My back-to-work morning
train WFH reads:
• What a Stock Market Bottom Looks Like: Life would be easier if this was the case. But if everything was obvious in the stock market it wouldn’t offer such wonderful long-term returns. (Wealth of Common Sense)
• America Is Unleashing Its Economic Arsenal: Targeted measures are becoming a bigger part of US foreign policy. (Businessweek) see also US Chip Sanctions ‘Kneecap’ China’s Tech Industry: The toughest export restrictions yet cut off AI hardware and chip-making tools crucial to China’s commercial and military ambitions. (Wired)
• US banks gain from Fed rate hikes while keeping deposit interest low Wall St is charging more for loans but setting aside money for a possible downturn. (Financial Times)
• Bad News is Good News: 52-week lows tend to cluster, and right now that’s the environment we find ourselves in. The S&P 500 has experienced thirteen 52-week lows this year…which is more than we saw the entire last decade. (Irrelevant Investor)
• Twitter Faces Only Bad Outcomes If the $44 Billion Musk Deal Closes: The company has been damaged by the drama over the deal, and things look bumpy if it goes through. (Businessweek)
• San Francisco’s Empty Train Cars Spell Trouble for Public Transit: The Bay Area experienced the nation’s sharpest decline in ridership during the pandemic, and a fiscal cliff looms. (Bloomberg)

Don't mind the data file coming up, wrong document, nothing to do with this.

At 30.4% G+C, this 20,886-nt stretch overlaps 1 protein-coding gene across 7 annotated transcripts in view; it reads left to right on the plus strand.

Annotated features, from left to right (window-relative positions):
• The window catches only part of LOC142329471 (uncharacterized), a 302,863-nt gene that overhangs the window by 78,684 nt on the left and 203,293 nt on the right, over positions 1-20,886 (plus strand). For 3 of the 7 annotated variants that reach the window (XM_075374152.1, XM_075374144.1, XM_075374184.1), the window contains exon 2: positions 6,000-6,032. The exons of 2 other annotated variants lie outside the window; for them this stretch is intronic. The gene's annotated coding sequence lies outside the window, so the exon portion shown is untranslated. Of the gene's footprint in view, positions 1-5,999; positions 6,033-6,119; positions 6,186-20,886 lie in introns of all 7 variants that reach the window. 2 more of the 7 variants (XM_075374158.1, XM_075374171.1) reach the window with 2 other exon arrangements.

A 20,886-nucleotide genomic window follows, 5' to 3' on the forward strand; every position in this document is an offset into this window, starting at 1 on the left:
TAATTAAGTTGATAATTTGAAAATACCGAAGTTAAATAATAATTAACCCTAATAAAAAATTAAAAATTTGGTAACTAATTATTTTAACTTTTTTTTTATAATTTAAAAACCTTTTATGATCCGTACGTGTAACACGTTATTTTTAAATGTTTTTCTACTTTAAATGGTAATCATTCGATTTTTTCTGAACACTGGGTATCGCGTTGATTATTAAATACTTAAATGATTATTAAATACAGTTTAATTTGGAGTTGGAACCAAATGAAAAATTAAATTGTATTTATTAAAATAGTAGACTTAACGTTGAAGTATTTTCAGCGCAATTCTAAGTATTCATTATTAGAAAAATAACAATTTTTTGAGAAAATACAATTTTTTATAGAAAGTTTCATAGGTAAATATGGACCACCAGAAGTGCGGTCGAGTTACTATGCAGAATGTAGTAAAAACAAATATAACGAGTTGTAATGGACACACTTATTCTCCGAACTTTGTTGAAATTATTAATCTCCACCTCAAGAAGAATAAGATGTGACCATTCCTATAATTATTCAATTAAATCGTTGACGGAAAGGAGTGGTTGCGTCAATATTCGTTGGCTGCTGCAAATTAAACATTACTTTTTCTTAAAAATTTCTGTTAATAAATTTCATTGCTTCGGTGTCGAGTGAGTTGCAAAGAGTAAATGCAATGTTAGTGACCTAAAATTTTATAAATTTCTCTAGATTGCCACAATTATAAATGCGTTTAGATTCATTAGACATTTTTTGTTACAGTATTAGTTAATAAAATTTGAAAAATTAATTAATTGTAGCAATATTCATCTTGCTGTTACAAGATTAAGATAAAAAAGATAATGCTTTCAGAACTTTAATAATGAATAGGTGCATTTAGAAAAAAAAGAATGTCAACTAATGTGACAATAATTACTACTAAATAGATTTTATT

• The AI is Coming: It is now possible to generate a stunning lifelike image from scratch in thirty seconds by typing a prompt. Truly incredible. (Alex MacCaw)
• Five Decades Into The War On Drugs, Decriminalizing Marijuana Has High Bipartisan Support: Americans agree that the country’s legislation on marijuana does need an update. Polling conducted before the Oct. 6 pardon found 6 in 10 American voters said weed should be legal in the U.S.; 7 in 10 among voters under 45 (72%), Democrats (71%) and Black voters (72%), Republicans (47%) and voters 65 or over (45%). (FiveThirtyEight)
• ‘Almost Famous’ Heads to Broadway, Purple Aura Intact: Cameron Crowe adapted his Oscar-winning screenplay, about writing for Rolling Stone in the ’70s, preserving parts of the movie’s soundtrack and zingers (Don’t take drugs!) for the stage. (New York Times)
• The Bigfoot of Baltimore: Justin Tucker is the surest thing in football. But he gets nervous thinking about those kicks, too. (Wall Street Journal)
Be sure to check out our Masters in Business this week with Tom Rampulla, managing director of Vanguard’s Financial Advisor Services division since 2002. He runs the business that provides investments, services, education, and research to more than 1,000 financial advisory firms representing more than $3 trillion in assets.
What do millionaires invest in?
Source: Alpha Architect